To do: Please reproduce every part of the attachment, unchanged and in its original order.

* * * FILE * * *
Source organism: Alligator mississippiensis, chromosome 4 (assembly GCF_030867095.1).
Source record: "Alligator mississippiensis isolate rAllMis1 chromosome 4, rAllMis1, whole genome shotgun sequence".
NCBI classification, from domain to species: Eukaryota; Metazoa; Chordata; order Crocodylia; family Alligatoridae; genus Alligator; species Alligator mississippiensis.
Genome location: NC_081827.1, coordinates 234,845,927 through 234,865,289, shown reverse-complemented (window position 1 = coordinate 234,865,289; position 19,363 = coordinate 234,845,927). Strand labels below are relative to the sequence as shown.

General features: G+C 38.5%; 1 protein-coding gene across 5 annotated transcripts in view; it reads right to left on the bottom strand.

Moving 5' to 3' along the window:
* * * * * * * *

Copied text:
Source organism: Alligator mississippiensis, chromosome 4 (assembly GCF_030867095.1).
Source record: "Alligator mississippiensis isolate rAllMis1 chromosome 4, rAllMis1, whole genome shotgun sequence".
NCBI classification, from domain to species: Eukaryota; Metazoa; Chordata; order Crocodylia; family Alligatoridae; genus Alligator; species Alligator mississippiensis.
Genome location: NC_081827.1, coordinates 234,845,927 through 234,865,289, shown reverse-complemented (window position 1 = coordinate 234,865,289; position 19,363 = coordinate 234,845,927). Strand labels below are relative to the sequence as shown.

General features: G+C 38.5%; 1 protein-coding gene across 5 annotated transcripts in view; it reads right to left on the bottom strand.

Moving 5' to 3' along the window: